The Positive Side To Failing

Failure can be an overwhelmingly scary thing for a lot of people, which is understandable. Generally, we feel nothing good can come from failure, it makes us look bad and constitutes a waste of time and resources. However, not only is this untrue, it can be a very counter-productive mindset to have that can stop progress right in it's tracks.

If you can learn to respond and process it appropriately, failure can provide you with opportunities to learn, give you the knowledge on how to improve and even build your confidence. Facing fears, particularly the fear of failure can have huge benefits which can even extend beyond your studies. Life and success coach Alice Dartnell even goes so far as to say that the lessons learned from failure are “priceless” and stresses the importance of learning through experience.

Extract Image from Alice Dartnell blog

I have plenty of experiences with failure, and while I wear that as a badge of honour now, it definitely wasn’t always the case. Like many people, when I was 18 I went straight from sixth form to university. However, unlike the majority of people, I didn’t have the best experience and ended up dropping out at the end of my first year. At the time I felt completely defined by my failure and couldn’t see any way past it. It was such a huge weight over me.

Psychotherapist Amy Morin writes in Verywell Mind that these feelings are very common when facing failure and details some healthy ways to respond to failure, including embracing any emotions and being aware of trying to minimise how you really feel. As part of my personal development, I started working and that built my confidence. With that, I signed on to a CELTA course where I qualified to teach English as a Foreign Language.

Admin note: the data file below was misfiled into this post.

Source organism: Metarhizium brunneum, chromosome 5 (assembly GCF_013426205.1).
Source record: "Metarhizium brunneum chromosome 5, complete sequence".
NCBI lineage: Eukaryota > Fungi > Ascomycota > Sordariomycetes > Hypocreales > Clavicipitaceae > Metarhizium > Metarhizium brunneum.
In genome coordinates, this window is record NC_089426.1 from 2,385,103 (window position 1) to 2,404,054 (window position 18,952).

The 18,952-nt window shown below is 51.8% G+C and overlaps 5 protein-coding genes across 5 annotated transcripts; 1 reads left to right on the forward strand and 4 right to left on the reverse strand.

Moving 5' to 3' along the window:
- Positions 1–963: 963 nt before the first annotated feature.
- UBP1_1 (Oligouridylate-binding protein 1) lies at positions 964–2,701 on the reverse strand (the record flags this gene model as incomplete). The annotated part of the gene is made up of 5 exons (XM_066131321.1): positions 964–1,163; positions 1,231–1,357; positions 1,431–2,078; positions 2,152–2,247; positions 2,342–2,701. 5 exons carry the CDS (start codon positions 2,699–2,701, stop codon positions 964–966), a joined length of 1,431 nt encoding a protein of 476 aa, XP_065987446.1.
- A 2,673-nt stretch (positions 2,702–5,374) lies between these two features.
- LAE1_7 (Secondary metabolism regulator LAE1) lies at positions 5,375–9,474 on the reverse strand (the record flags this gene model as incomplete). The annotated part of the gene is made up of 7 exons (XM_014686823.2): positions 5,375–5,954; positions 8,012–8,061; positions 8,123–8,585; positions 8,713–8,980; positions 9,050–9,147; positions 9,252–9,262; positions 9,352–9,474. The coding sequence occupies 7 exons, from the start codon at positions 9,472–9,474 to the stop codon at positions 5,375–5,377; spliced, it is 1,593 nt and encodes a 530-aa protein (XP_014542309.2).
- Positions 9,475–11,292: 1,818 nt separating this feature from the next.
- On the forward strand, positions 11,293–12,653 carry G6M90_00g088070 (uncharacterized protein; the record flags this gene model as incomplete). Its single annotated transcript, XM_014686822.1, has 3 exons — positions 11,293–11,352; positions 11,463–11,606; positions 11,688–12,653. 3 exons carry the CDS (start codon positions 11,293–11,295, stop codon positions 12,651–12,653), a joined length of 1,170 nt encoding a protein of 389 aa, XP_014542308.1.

The course was very difficult and stressful, we started teaching students on the second day, and on top of long class hours had to write weekly essays. But despite the pressure, intensity and multiple failures along the way, I passed and became qualified. I felt myself start to emerge from the shadow of my former failure and felt emboldened to try new things without worrying about not being great at them straight away. I moved abroad, taught full-time, and tried out new sports and activities. I was feeling more like myself than I had in a long time. 

It was during this period of trying new things that I found what is still one of my great passions today, Powerlifting. Powerlifting has been one of the best ways I have found to help me to continue to approach and deal with failure without fear or regret. To clarify, powerlifting means training to lift the heaviest weight possible in three different ways, deadlift, squat and bench press. The way you do this is by continually practising these lifts with more and more weight until you cannot physically move them anymore.

Weightlifters literally call this “training to failure” and we do it all the time! If you don’t believe me, Emily Campbell, who is a Team GB Olympic Weightlifter (Olympic Weightlifting is slightly different to powerlifting but it has the same approach to failure) failed a lift on the Olympic stage at Tokyo 2020.

Team GB's Emily Campbell

She failed her second attempt at lifting 122kg, but she was asked to lift again and succeeded. She then went on to do so well in her second event that she became an Olympic silver medalist and the first woman to bring home a medal for Team GB from Tokyo. A year later at the Birmingham 2022 Commonwealth Games Campbell smashed her previous record and won gold. Campbell credits her success to her hard work, self-focus and support from her community. For weightlifting, failure is just part of success.